How To Make a Garden Table

With the UK currently having temperatures that you usually see in the tropics, there’s never been a better time to invite neighbours, friends, or family around for a few drinks, dinner, or just a good old BBQ. But, if you’re having people round, you’re going to need a great garden table, so you’ve got a decision to make: Do you buy a new one from the local garden centre, or do you build your own?

Obviously, the easiest thing to do is to buy one. However, even then, unless you pay quite a bit for your garden table there’ll still be some assembly required, and the cheapest tables usually require a fair bit of it. With this in mind, you might as well have a go at building your own. I know it might seem like a daunting task for someone new to DIY, but armed with our step by step guide, right here on this page, we are positive that you will be able to create something to be proud of.

This particular design is fairly straightforward and simple, but the end result is something wonderful and eye-catching, combining both rustic and modern in a way that is very pleasing, and giving you a garden table that will fit in anywhere.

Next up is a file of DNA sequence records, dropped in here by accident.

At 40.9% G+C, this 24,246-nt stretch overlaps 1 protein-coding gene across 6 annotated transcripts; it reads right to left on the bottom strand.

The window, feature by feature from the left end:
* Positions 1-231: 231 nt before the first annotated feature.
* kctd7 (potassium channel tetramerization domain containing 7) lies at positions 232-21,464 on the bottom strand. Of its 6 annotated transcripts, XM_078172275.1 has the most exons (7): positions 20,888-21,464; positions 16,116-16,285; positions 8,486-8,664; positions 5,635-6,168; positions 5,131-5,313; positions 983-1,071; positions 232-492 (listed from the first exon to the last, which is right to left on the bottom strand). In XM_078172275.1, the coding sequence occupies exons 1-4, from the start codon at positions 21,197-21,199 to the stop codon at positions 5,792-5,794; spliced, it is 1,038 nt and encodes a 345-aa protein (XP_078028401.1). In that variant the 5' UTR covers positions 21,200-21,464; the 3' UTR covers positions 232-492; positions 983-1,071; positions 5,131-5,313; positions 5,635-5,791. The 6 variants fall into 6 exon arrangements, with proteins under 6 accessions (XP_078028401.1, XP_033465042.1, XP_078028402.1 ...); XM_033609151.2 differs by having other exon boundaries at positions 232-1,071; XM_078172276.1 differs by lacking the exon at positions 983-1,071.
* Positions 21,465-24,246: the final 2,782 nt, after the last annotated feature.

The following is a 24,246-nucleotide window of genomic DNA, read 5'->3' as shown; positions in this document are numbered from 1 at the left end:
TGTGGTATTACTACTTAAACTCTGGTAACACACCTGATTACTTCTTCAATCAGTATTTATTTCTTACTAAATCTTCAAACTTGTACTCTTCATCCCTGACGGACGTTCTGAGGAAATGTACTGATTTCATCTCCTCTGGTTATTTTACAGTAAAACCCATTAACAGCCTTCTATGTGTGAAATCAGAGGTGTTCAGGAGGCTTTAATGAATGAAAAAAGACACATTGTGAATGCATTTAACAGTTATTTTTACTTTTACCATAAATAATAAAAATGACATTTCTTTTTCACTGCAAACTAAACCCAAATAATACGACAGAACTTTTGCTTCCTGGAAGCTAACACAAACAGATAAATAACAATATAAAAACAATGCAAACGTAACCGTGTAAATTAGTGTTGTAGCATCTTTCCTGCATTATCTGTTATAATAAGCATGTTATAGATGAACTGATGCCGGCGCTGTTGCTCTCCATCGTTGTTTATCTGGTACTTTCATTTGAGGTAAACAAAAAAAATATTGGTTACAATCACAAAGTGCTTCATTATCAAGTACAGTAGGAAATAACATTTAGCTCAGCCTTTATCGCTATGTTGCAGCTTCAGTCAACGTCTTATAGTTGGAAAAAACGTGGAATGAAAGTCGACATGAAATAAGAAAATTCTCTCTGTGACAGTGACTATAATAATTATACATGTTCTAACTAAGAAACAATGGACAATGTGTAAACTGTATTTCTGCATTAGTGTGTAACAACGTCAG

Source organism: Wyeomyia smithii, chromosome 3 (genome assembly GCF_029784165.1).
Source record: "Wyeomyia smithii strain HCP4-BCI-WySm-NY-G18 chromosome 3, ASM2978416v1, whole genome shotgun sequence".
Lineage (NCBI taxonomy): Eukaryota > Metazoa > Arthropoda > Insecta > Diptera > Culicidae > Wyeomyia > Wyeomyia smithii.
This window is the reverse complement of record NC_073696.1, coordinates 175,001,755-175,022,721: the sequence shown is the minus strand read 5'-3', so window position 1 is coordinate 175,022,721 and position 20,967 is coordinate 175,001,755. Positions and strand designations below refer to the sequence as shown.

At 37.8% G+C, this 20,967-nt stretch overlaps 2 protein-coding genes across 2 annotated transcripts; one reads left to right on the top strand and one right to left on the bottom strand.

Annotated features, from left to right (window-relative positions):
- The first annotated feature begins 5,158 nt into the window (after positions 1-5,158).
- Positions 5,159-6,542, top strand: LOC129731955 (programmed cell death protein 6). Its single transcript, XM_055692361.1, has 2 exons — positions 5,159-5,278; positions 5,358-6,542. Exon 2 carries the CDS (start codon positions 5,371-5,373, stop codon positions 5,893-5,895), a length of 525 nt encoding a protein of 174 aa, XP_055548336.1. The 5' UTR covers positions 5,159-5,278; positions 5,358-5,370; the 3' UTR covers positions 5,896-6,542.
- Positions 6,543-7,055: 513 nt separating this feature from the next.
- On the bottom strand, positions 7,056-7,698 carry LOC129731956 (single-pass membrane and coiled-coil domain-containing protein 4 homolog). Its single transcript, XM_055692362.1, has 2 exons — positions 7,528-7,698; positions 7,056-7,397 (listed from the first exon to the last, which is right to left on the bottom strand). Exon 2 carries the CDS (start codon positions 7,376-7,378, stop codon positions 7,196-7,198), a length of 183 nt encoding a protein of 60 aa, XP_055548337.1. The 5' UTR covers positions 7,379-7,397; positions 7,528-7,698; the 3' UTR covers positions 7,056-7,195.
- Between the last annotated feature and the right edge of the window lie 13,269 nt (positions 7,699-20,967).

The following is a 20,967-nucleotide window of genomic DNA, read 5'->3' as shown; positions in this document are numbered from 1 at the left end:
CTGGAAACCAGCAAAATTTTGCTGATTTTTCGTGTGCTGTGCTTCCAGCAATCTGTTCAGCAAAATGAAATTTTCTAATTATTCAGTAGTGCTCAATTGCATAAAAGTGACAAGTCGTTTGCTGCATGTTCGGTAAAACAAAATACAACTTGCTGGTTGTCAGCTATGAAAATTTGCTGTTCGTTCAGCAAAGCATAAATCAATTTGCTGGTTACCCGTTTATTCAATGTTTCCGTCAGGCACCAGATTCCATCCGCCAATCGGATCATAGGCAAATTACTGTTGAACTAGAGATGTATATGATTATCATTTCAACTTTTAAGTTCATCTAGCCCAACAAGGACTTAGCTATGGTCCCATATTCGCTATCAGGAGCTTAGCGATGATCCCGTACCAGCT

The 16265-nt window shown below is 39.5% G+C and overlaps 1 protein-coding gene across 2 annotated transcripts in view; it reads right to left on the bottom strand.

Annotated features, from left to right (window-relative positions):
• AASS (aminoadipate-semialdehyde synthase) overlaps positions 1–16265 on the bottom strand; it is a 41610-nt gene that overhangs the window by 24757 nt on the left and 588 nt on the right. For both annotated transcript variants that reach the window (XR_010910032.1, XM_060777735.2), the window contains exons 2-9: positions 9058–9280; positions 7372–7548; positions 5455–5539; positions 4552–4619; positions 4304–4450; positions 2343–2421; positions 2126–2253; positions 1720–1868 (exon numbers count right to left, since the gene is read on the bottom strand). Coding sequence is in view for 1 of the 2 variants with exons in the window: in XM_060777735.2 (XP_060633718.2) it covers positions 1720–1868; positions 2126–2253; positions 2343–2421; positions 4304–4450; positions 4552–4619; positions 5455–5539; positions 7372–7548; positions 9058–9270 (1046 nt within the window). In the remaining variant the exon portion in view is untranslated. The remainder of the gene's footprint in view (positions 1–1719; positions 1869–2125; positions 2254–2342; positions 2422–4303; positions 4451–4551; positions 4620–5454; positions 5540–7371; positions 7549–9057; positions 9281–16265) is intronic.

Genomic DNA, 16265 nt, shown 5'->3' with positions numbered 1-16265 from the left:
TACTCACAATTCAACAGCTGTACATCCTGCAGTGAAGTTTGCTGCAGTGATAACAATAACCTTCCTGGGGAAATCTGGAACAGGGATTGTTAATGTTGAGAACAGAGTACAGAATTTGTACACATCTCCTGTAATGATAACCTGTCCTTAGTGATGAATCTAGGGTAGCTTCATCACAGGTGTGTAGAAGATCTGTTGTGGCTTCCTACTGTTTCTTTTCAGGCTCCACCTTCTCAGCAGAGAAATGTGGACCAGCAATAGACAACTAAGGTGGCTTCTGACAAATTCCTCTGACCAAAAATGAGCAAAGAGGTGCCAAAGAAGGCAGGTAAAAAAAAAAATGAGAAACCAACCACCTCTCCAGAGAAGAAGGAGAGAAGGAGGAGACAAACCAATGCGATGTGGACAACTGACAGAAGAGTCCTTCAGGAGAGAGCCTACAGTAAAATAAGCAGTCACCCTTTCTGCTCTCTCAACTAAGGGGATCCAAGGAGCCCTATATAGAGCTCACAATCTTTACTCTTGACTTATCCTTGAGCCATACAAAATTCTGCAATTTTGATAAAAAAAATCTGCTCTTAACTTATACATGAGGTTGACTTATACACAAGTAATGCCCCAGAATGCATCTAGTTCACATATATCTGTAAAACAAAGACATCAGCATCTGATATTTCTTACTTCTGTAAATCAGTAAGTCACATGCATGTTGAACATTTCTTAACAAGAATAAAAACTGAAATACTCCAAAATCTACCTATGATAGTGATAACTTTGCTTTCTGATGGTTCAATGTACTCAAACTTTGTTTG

Here’s what you’ll need to make this garden table:


  • Drill
  • Screwdriver
  • Circular saw (only needed if cutting own timber to size)
  • Bandsaw or jigsaw
  • Steel square (carpenters square)
  • Pocket hole jig
  • Tape measure
  • Clamps
  • Spirit level
  • Something for marking wood such as a pencil or pen
  • Safety clothing such as goggles, gloves, and ear protectors


  • Wood glue
  • 2 ½ inch wood screws
  • 2 ½ inch pocket screws
  • Tabletop fasteners


  • 2×6 @ 62 inches (7 pieces) for making the tabletop
  • 2×6 @ 39 inches (2 pieces) for making the tabletop support
  • 2×6 @ 16 inches (1 piece) also for the tabletop support
  • 2×6 @ 27 inches (8 pieces) for making the legs and top rails
  • 2×6 @ 25 ½ inches (4 pieces) for the leg supports
  • 2×6 @ 21 inches (2 pieces) also for leg supports

How to make garden table – making the legs